Tuesday, September 16, 2014

Genesis 39:1-23 (Joseph in prison)

This passage occurs in the Narrative Lectionary, Year 1 (most recently Sept 21, 2014).

Summary:  This snippet from Joseph is rather interesting because we'd probably be more likely to focus on the powerful scenes of reconciliation at the end of the story.  This particular chapter gives one large room to preach "social justice" sermons (injustice toward minorities) or "prosperity gospel" (work hard, endure and God will bless you and those around you).   I am still wrestling with the idea of a God who causes us to prosper.  I wonder if my generally liberal protestant background, which is so nervous about prosperity Gospel, undercuts a healthy understanding of God's blessings in our lives.

סלח ("saleakh", "thrive", 39:2, 3, 23)  Last week in the narrative lectionary we focused on blessing.  This week we come upon the word "thrive."  What does it mean to thrive?  Once again, we cannot deny the "worldly" aspect of God's presence in this world.  Joseph (and his masters) gain health and wealth through his work.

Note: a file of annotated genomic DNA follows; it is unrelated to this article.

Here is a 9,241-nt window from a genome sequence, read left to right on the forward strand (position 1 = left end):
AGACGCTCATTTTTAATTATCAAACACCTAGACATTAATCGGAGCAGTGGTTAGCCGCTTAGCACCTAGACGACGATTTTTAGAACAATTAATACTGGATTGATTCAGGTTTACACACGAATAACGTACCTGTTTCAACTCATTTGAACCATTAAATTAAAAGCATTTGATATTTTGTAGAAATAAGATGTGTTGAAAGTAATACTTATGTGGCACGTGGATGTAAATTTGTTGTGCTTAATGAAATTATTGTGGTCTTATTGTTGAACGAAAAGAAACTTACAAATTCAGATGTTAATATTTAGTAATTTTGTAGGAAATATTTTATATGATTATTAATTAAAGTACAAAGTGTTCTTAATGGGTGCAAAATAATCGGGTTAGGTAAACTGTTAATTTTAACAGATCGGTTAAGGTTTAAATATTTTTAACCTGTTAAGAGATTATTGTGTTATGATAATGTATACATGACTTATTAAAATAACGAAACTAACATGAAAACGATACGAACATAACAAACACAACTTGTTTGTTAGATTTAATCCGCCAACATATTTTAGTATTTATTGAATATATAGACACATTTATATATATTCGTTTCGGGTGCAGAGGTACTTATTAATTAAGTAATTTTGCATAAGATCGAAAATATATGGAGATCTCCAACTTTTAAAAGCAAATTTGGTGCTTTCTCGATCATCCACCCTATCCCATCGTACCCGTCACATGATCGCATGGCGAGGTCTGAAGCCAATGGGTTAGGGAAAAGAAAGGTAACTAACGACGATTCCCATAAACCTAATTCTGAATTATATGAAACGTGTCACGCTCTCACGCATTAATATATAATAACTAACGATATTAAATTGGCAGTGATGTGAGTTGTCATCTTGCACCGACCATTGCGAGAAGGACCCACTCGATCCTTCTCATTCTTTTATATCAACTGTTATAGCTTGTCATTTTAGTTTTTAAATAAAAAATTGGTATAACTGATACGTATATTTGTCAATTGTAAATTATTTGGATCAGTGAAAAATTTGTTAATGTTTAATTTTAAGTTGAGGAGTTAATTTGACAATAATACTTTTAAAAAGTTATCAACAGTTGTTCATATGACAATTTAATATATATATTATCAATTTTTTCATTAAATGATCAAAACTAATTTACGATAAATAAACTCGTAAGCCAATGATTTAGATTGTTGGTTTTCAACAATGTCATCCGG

Two wrinkles:  Perhaps this idea of thriving is an Old Testament way of saying bear fruit.  This verb also appears in
Psalm 1:3 They are like trees planted by streams of water, which yield their fruit in its season, and their leaves do not wither. In all that they do, they prosper.
Whenever their is fruit, there is service to the neighbor because fruit doesn't do the tree itself any good.

Second, life isn't so simple that those who believe in God, only good comes to them.  In fact, the story of Joseph indicates the opposite -- that a life in God, even a thriving life, includes set backs!Psalm 37:7 Be still before the LORD, and wait patiently for him; do not fret over those who prosper in their way, over those who carry out evil devices.
Proverbs 28:13 No one who conceals transgressions will prosper, but one who confesses and forsakes them will obtain mercy.

עבד ("ayved", "servant, slave", 39:17, 19)  This word of slave will take on huge importance in the book of Exodus.  For now, I wanted to point out that Joseph is never called a "slave" until he is punished.  Everyone benefits from him and then he is showed no mercy.  I think this may be a more common feeling/experience of people outside the dominant social group.  A moral minority is uplifted, promoted and praised...one might even think that one has achieved a modicum of acceptance.  Then there is trouble; then there is name calling, no due process, imprisonment.

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